In other words, such developmental strategy is a game of whack-a-mole in which the raison d’être for the mole won’t stop until real economic restructuring happens, or until equity truly starts entering into the lexicon of our shared language. Instead, we get the apologia of the status quo that is shifting the same affluence to the same pockets, switch out the spatial aesthetics of the parking lot for the parklet.

Trump Towers Chicago. Courtesy of Northwestern Univ.

That said, there is real doubt the country has the stomach for such discourse, let alone for policy that can affect the prioritization of human and community capital. From the article “Separate, Unequal, and Ignored”, the author suggests that “[r]acial segregation remains Chicago’s most fundamental problem”, and he questions why the issue remained muted during the recent mayor’s race. Answered Princeton sociologist Douglas Massey:

“[Segregation] is a very difficult and intractable problem. Politicians don’t like to face up to difficult and intractable problems, whatever their nature”.

Unfortunately for city proponents, this same inability to face the issue by leading urban thinkers is making the “new urbanism” movement look really old. Asked about the risk of racial and economic homogeneity at the hands of the “back-to-the-city” movement, Alan Ehrenhalt, author of “The Great Inversion and the Future of the American City”, answered this way:

I think you’re going to have class segregation no matter what you do. It would be nice to have people of all classes living right next to each other in gentrified downtowns. That’s probably not going to happen. It is true that a gentrified area tends to become less diverse. Cities can’t solve all problems.

No, cities can’t solve all problems. But neither should cities be used to make existing problems worse. Re-urbanism, or specifically the opportunities it creates for equitable reinvestment, should be respected for what it is: a chance to move forward from a divided, destructive past.

Yet such will take collective will and reflective honesty. Or the ability to look deep in the mirror at the American face and know that behind us is a persistence of failed history.

Richey Piiparinen is a writer and policy researcher based in Cleveland. He is co-editor of Rust Belt Chic: The Cleveland Anthology. Read more from him at his blog and at Rust Belt Chic.

Lead photo courtesy of Columbus Underground.

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Suburbs are Heavily Segregated

The fallacy here is what's implied, not stated. This being New Geography, the point of this site is always to argue that suburban, car-based development is superior (as someone noted, it's an advance for New Geography to admit thqat cities are gaining population).

The piece makes the unarguable point that white households in cities are wealthier than black ones (Asians and Latinos aren't part of the discussion). It talks about a neo-segregationist trend. One could argue that's occuring in the most rapidly gentrifying cities like New York or Washington. Incidentally, many of the White (or other) households didn't "move" to the city, they stayed there after college/young adulthood, rather than moving out.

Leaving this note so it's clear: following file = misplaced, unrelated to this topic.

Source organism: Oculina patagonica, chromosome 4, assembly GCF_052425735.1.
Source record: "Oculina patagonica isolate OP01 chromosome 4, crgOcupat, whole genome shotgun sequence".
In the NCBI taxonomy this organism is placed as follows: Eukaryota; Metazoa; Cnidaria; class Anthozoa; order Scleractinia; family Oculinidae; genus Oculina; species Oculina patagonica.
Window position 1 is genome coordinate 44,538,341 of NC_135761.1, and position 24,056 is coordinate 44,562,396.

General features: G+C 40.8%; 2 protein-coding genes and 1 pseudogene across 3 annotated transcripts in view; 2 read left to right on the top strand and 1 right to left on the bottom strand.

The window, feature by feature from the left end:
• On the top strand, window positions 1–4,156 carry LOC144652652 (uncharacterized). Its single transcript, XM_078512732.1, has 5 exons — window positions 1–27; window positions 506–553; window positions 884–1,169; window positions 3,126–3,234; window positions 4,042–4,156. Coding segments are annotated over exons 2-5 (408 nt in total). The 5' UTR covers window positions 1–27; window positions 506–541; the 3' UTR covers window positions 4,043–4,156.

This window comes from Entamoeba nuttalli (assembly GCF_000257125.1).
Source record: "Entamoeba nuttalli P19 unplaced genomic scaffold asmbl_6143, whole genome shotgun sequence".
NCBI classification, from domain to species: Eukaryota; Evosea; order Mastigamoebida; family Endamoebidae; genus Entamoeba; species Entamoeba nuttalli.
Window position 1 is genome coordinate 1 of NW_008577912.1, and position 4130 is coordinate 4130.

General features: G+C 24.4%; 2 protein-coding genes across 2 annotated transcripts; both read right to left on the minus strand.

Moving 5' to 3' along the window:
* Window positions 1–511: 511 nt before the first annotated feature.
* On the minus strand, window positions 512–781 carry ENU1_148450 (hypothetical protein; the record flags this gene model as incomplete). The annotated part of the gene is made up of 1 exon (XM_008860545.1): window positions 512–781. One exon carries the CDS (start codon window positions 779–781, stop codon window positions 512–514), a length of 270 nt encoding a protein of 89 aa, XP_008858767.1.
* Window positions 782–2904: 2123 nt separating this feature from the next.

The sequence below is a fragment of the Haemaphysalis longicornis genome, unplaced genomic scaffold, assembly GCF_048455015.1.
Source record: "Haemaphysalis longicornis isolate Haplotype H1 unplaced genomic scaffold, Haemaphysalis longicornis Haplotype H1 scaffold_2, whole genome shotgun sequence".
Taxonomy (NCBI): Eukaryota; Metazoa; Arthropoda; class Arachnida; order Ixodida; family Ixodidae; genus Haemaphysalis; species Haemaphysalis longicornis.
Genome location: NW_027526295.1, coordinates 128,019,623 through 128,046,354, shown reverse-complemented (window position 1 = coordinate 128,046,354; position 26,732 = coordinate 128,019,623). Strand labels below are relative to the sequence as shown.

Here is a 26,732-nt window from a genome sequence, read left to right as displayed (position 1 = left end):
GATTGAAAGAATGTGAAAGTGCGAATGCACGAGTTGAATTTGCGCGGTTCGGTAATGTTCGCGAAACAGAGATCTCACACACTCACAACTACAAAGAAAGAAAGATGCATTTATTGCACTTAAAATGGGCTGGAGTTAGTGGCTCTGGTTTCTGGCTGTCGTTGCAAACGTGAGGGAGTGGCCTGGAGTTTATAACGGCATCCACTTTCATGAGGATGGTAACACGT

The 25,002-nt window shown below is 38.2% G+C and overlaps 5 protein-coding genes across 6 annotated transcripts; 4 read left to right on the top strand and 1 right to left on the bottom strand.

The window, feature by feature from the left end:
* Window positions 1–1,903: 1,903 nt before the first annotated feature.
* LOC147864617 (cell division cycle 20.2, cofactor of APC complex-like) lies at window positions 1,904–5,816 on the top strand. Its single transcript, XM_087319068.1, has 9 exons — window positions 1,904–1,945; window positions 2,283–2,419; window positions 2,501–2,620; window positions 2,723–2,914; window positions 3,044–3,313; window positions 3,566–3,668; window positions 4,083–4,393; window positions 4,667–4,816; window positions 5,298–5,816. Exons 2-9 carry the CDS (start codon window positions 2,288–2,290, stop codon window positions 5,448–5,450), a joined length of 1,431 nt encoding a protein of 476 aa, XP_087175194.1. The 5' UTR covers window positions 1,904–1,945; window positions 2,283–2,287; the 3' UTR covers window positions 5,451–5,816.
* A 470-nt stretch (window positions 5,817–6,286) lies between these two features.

But the suburbs were all about segregation. People moved to the suburbs for many reasons, but getting away from poor and black people was indisputably a major one. Inequality was rampant and was protected by municipal, county, and sometimes even state boundaries. It would be interesting to see how some of the intra-city indices of inequality stack up against the metropolitan ones. I don't think the city would necessarily come out the worse.

Of course there should be an effort to make/keep revitalizing neighborhoods affordable to a wide spectrum of household types. Many of the governmental and non-governmental supporters of infill and smart growth are already working on that. The earlier stages of gentrification are in fact often marked by a diversification of residents (the later stages not so much). But to say that new people shouldn't be allowed to move in (as the Bay Guardian faction in San Francisco proclaims) or that white people moving to the city are somehow morally inferior to those who stay in the suburbs makes no sense.

Exclusionary suburbs, exclusionary smart growth. Good or bad?

Note, then, my quote from Nicole Garnett in my earlier comment.

Where do you stand on anti-sprawl policies that inflate the price of suburban housing and cut off the "suburbanisation" option just as minorities previously excluded are becoming the chief beneficiaries of the process?

Thomas Sowell, "Green Disparate Impact" and Randall Pozdena, "The New Segregation" are good analyses of this too.

Fortunately many of these people simply move to an affordable, pro growth city; hence the improvement in segregation data. It must be hard to "exclude" anyone from suburbs when houses are available in them for well under $100,000 - in brutally stark contrast to "smart growth" cities.

pro growth city; hence the

pro growth city; hence the improvement in segregation data. It must be hard to "exclude" anyone from suburbs when houses are available in them for well under $100,000 - in brutally stark contrast to "smart growth" cities.